Patient groups betrayed over Medicine Strategy
MEDIA RELEASE: September 2, 2008
Patient groups betrayed over Medicine Strategy, says ATM
The Access to Medicines Coalition (ATM), a group of 26 registered charities, representing hundreds of thousands of New Zealanders, their families and care-givers has stated that their support of the government’s Medicine Strategy has been betrayed by District Health Boards’ and Pharmac’s failure to properly implement the Government’s strategy.
The ATM Coalition welcomed the Medicines New Zealand Strategy and Action Plan issued by the government in December 2007. However they state that a failure to implement those strategies was dramatically illustrated by a token investment in the Community Pharmaceutical budget announced in July 2008. This will result in a decrease in purchasing power and minimal chance that high priority medicines already recommended for use by Pharmac’s expert committees will be funded in the coming year.
John Forman, spokesperson for the ATM Coalition, said that the government’s strategy had specifically included community values, ethics and equity in decision criteria about medicine funding, to balance the previous narrow focus on cost issues and budget management. These crucial principles newly added to the decision making criteria, have been systematically ignored by Pharmac who have gone back to their bad old ways in how they operate and the decisions they make.
The Medicine Strategy also mandated a better system for DHBs and Pharmac to work out a medicine budget request to the Minister. Instead we have just had another round where the lowest-common-denominator amongst DHBs is calling the tune on the money allocated.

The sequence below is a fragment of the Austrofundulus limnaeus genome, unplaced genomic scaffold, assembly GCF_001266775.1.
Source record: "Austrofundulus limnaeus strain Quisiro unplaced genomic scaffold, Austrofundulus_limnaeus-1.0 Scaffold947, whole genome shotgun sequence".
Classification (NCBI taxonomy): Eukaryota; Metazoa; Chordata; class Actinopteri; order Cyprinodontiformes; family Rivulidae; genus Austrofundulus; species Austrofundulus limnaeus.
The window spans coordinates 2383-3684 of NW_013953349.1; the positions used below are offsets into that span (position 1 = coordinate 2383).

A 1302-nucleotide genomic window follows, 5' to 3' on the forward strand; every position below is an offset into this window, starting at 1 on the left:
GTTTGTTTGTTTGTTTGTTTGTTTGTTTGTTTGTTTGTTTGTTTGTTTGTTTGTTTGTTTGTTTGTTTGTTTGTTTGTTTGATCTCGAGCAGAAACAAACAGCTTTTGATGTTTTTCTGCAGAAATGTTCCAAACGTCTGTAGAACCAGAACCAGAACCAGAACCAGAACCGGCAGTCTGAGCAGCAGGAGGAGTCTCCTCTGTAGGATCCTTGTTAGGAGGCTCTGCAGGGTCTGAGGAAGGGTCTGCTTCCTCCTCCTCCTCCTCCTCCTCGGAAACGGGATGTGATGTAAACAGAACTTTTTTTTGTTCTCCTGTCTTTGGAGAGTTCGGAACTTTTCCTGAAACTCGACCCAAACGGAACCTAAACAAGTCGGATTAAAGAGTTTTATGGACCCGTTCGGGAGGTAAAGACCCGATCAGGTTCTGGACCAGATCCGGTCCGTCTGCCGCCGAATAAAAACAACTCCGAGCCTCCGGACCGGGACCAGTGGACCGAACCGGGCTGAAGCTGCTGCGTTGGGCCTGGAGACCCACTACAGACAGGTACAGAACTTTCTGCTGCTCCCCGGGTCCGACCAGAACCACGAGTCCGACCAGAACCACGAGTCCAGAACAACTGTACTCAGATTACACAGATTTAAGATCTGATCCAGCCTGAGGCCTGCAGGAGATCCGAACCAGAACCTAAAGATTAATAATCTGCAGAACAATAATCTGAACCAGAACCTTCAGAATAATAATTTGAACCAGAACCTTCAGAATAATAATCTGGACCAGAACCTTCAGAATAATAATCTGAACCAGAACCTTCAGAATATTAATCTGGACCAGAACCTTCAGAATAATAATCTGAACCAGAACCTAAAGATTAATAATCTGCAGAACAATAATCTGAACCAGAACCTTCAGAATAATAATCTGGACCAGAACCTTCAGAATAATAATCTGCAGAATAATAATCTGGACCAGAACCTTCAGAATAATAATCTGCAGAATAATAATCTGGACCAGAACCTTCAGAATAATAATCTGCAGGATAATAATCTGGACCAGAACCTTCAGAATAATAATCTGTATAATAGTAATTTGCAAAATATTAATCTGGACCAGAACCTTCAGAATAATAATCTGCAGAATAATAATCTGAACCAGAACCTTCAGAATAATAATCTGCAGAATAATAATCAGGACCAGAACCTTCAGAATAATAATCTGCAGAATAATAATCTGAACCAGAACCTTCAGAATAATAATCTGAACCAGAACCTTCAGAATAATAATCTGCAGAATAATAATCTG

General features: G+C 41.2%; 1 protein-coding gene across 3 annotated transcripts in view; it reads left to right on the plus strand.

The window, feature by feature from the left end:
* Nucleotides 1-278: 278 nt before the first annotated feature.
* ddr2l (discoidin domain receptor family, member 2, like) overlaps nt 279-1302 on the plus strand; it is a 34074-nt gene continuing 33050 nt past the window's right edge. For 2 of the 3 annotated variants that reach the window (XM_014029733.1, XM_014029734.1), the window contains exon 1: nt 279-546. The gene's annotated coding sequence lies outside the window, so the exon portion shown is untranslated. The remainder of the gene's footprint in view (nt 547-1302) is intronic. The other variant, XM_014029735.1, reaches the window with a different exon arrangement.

“The paltry allocation for the new medicines budget seems like the nail in the coffin for any hope of a new way forward under the Medicines Strategy”, says Forman. “It compounds the problem of rapid backsliding by Pharmac and DHBs on the important decision principles and budget setting process, to leave the strategy implementation in tatters”,
The ATM Coalition demands action from government to bring drug-funding agency PHARMAC and DHBs into line, and insist they follow through with the promises made in the Medicines New Zealand Strategy to deliver access to medicines guided by principles of equity, effectiveness, confidence, value for money, affordability and transparency, and with an adequate budget to do the job”.
Mr. Forman says that “the ATM recognizes the great potential of the Medicine Strategy but calls on the government to provide direction to ensure there is evidence of commitment to it, and that Pharmac and DHBs actually deliver a fair and functional system guided by the government’s principles and promises set out in the strategy”.